News, hostage release and more

News, hostage release and more

Humanitarian experts say why the risk of airdrops outweighs its benefits

U.S. service members receive humanitarian aid, which was airlifted over Gaza on March 1 and unloaded on a cargo plane. (Christopher Hubenthal/US Air Force/Manual/Reuters)

The United States has joined several countries in providing air aid to Gaza, which is mired in a humanitarian crisis.

Ground aid deliveries are severely restricted by Israel and fall far short of what is needed to prevent famine in the enclave, so these airdrops are expected to provide a lifeline to civilians.

But the United Nations and aid agencies have questioned how effective they are at defusing the situation, and their dangers were made clear on Friday when parachutes malfunctioned and aid drops were launched from the sky at breakneck speed, killing five unsuspecting people.

Photos and Traps: Airdrops bypass the rigorous screening at ground checkpoints. But despite this advantage, aid agencies say its disadvantages outweigh its advantages.

For starters, they are more expensive. The World Food Program says airdrops cost seven times more than ground deliveries. They also have very low delivery capacity. For example, a truck can deliver almost 10 times the amount an airplane can deliver: roughly 20 to 30 metric tons, according to the UN.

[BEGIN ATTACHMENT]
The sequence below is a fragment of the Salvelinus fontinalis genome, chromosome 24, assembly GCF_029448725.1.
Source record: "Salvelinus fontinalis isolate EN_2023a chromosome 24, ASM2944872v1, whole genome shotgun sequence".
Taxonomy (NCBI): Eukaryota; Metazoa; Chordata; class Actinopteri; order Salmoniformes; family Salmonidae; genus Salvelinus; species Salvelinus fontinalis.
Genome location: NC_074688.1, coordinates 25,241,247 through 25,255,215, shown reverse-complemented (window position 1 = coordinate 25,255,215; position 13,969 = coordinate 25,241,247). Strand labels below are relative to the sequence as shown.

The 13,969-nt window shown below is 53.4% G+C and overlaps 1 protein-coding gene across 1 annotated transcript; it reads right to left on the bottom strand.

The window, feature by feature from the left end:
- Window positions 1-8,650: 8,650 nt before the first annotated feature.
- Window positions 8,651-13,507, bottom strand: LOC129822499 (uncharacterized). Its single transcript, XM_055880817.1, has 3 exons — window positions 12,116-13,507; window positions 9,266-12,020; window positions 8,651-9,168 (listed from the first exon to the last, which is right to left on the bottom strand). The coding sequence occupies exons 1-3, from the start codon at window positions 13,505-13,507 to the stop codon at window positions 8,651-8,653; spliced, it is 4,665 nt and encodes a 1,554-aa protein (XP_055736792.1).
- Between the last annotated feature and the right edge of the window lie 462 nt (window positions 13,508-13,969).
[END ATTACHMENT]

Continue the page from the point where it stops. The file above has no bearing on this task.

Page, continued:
According to Richard Cowan, UN director of the International Crisis Group, “Aid workers always complain that airdrops are good photo opportunities but a terrible way to deliver aid.

Experts have also questioned whether there are plans to help once it lands. UN Special Rapporteur on the Right to Food, Michael Fakhri, said airlifts often end in chaos.

See also  Black Spot Season 3: An Unexpected Arrival! Revealing the Release Date!

Arzu Daniel

"Extreme pop culture lover. Twitter enthusiast. Music ninja. Booze. Communicator. Bacon nerd in general."

Leave a Reply

Your email address will not be published. Required fields are marked *